In the coming months, however, Ford is set to do it with the F-150. Month in, month out, the F-150 is the best-selling vehicle in the U.S—and has been for the last three decades. In August alone, Ford sold 68,109 F-150s. It has sold nearly 500,000 so far this year. The F-150 by itself accounts for more than 4 percent of all vehicle sales.

The Big Three have been rushing to make pickups more fuel-efficient, in part to comply with incoming fuel standards, and in part to gain a competitive advantage. They’ve had success in small doses. Chrysler sells a diesel-powered Ram that gets 28 miles per gallon on the highway, and some models of the Chevrolet Silverado can get up to 24, according to EPA estimates. But those are niche offerings, accounting for only a small portion of overall sales. Ford is trying to change the game.

The idea of using greater amounts of lightweight aluminum to build cars isn’t exactly new, says Peter Friedman, the self-described “aluminum guy” who manages the manufacturing research department at Ford’s innovation center. Several years ago, as the company looked ahead to how it could keep improving its pickups, it became apparent that making the vehicles lighter was the best option—and the best way to make them lighter would be to swap out steel for aluminum wherever possible.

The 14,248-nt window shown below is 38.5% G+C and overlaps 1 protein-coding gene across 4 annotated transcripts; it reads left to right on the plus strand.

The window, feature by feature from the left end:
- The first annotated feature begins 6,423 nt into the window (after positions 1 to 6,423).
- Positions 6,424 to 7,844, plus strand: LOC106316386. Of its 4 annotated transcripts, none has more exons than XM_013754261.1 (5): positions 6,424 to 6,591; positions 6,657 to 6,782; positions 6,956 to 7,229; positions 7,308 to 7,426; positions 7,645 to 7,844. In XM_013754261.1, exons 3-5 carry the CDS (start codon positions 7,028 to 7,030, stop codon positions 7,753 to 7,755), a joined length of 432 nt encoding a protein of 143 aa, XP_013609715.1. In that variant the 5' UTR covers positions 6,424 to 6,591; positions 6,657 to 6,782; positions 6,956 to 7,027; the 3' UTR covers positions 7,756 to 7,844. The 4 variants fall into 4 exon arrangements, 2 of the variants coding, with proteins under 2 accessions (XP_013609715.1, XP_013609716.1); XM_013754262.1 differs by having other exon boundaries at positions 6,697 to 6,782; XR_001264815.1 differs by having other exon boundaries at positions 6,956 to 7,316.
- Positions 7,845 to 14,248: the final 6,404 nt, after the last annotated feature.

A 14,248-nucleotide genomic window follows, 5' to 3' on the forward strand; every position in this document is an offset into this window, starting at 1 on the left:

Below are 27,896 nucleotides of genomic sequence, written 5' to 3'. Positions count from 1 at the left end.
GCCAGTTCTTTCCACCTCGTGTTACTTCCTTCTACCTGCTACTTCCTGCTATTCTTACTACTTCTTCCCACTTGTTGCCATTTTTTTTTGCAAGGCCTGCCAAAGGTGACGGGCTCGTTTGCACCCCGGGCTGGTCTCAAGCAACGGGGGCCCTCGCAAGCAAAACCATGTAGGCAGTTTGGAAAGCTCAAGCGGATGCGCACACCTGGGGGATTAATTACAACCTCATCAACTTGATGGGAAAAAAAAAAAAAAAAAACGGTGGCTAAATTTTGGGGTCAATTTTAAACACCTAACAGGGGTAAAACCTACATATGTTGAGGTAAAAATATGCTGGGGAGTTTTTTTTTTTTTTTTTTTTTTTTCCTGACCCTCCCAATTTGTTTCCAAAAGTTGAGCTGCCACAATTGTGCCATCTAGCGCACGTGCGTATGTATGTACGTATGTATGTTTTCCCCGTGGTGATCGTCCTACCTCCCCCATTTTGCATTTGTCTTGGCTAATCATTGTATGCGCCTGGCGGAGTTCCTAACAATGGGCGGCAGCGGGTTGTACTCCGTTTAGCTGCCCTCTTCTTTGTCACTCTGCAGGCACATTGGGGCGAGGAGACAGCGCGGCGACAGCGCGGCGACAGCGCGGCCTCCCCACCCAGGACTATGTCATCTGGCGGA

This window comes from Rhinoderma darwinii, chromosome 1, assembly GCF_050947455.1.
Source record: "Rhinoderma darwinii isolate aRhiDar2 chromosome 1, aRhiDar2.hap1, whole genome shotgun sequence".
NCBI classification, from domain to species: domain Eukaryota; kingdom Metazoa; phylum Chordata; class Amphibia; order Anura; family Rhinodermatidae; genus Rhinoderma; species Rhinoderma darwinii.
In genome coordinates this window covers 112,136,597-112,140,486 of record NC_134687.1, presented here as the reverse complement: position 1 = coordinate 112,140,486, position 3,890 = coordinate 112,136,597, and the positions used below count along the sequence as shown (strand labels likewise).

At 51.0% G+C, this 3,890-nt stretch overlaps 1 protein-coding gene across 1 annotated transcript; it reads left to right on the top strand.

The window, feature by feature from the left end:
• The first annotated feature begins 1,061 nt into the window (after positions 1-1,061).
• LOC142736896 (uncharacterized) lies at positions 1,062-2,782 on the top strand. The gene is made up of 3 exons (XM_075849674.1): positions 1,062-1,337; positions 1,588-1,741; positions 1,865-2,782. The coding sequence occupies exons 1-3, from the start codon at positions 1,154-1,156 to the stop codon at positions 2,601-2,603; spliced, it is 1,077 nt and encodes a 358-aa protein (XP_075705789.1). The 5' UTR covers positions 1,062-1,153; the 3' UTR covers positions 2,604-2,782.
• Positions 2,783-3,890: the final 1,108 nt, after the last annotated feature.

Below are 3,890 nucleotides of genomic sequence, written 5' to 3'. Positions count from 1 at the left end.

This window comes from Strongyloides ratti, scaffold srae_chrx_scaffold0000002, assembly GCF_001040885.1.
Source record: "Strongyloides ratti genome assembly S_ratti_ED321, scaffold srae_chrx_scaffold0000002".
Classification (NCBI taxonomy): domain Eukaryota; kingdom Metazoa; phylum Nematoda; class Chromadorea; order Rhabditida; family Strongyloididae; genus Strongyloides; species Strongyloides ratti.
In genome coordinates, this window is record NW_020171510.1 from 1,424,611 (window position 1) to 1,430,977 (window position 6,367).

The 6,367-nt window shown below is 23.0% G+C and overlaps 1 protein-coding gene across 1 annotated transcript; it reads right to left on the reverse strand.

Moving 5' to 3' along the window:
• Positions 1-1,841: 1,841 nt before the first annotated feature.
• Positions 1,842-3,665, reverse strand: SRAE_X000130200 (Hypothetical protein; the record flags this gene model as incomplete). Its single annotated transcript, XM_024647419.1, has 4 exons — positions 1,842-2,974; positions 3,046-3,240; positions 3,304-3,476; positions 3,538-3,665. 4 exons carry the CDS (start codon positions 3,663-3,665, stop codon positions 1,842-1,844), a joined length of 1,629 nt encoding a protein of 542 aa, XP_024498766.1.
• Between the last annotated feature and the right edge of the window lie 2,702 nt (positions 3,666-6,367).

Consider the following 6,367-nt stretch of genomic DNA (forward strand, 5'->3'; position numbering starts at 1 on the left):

Ford had used aluminum—which is about one-third as dense than steel—in prototypes, and had owned Jaguar back when it made an aluminum-based model. But switching over entirely would be a long process. There’s plenty of bauxite, the raw material from which aluminum is derived, but the supply capacity to produce huge volumes of automotive aluminum simply didn’t exist in 2010. “The other big part is the changes to our production system,” Friedman says. “We have 100 years or more of making steel vehicles: stamping, framing line, welding a body structure together. Many of these processes had to change.”